Teaching Skills: What 21st Century Educators Need To Learn To Survive. What are the traits that would make for the ideal 21st teacher?
What does an educational professional need to be or do to tune in and synchronize with the new realities silently emerging inside schools and educational environments? Photo credit: Lisa F. Young The profound, deep shifts we are starting to witness across all of the established educational institutions, pivot around four key components: 1) Learners driving. These new "teachers" think, act and perform their multiple roles of guides, facilitators and learning advisers with a spirit and attitude that is radically different from the one that is typical of the traditional, classic educator.
Andrew Churches challenges the status quo and paints a detailed profile of what this new breed of professors is going to look like. Eight Habits of Highly Effective 21st Century Teachers By Andrew Churches. SixHabitudes - What are The Habitudes? Ken Kay. 21 Century Info. Framework for 21st Century Learning. P21's Framework for 21st Century Learning was developed with input from teachers, education experts, and business leaders to define and illustrate the skills and knowledge students need to succeed in work, life and citizenship, as well as the support systems necessary for 21st century learning outcomes.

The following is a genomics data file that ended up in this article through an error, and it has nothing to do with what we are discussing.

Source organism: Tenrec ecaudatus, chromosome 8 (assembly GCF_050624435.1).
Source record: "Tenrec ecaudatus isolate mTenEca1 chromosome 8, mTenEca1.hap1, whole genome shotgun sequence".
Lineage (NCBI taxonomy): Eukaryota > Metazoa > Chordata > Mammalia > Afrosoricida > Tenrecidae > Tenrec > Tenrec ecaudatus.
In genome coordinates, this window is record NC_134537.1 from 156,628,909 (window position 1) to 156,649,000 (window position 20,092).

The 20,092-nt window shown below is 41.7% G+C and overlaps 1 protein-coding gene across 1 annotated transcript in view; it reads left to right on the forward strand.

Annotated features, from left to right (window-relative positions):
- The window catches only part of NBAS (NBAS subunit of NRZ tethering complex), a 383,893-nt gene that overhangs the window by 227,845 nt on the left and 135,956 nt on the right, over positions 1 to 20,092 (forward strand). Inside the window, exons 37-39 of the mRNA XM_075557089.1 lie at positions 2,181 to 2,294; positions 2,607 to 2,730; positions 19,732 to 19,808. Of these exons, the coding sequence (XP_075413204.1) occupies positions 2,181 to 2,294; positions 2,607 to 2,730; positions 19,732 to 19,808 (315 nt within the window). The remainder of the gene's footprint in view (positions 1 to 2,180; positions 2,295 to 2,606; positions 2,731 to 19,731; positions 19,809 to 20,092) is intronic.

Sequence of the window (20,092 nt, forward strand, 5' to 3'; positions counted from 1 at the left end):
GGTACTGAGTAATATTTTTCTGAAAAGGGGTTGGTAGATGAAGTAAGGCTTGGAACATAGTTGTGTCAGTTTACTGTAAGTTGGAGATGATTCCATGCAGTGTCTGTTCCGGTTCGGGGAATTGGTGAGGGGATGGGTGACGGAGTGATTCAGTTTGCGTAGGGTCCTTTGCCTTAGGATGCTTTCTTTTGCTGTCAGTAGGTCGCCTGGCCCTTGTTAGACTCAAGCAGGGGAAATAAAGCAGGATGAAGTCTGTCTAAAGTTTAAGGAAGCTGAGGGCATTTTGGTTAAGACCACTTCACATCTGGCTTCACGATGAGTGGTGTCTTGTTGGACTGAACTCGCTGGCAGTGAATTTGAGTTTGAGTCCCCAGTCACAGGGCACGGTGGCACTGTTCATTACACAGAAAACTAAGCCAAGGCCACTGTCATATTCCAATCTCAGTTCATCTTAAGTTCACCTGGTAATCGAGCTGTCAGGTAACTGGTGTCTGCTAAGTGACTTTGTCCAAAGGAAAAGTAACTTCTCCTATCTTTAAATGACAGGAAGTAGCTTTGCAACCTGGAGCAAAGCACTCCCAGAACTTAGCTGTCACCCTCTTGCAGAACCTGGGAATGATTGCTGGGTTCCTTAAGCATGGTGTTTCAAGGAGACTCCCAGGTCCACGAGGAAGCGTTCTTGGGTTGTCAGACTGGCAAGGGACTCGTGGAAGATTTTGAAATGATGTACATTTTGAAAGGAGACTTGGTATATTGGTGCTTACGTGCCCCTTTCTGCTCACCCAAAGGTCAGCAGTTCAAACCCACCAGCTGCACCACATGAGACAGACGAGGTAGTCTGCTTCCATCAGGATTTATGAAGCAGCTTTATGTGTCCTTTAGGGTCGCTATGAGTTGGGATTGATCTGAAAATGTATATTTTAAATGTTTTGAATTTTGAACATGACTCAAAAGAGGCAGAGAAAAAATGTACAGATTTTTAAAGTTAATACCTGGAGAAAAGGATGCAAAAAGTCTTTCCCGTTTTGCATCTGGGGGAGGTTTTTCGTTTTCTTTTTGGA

It has been used by thousands of educators and hundreds of schools in the U.S. and abroad to put 21st century skills at the center of learning. The P21 Framework represents both 21st century student outcomes (as represented by the arches of the rainbow) and support systems (as represented by the pools at the bottom). While the graphic represents each element distinctly for descriptive purposes, P21 views all the components as fully interconnected in the process of 21st century teaching and learning. 21st Century Schools or 21st Century Learning? Even this picture is way too old…We need to start having focused conversations on this topic.
Personalization and Responsibility. George Siemens wrote the Duplication theory of educational value about higher education, but I am going to share a quote from this with a couple adaptations for K-12 public education: “Let me posit a duplication theory of education value: if something can be duplicated with limited costs, it can’t serve as a value point for [public education].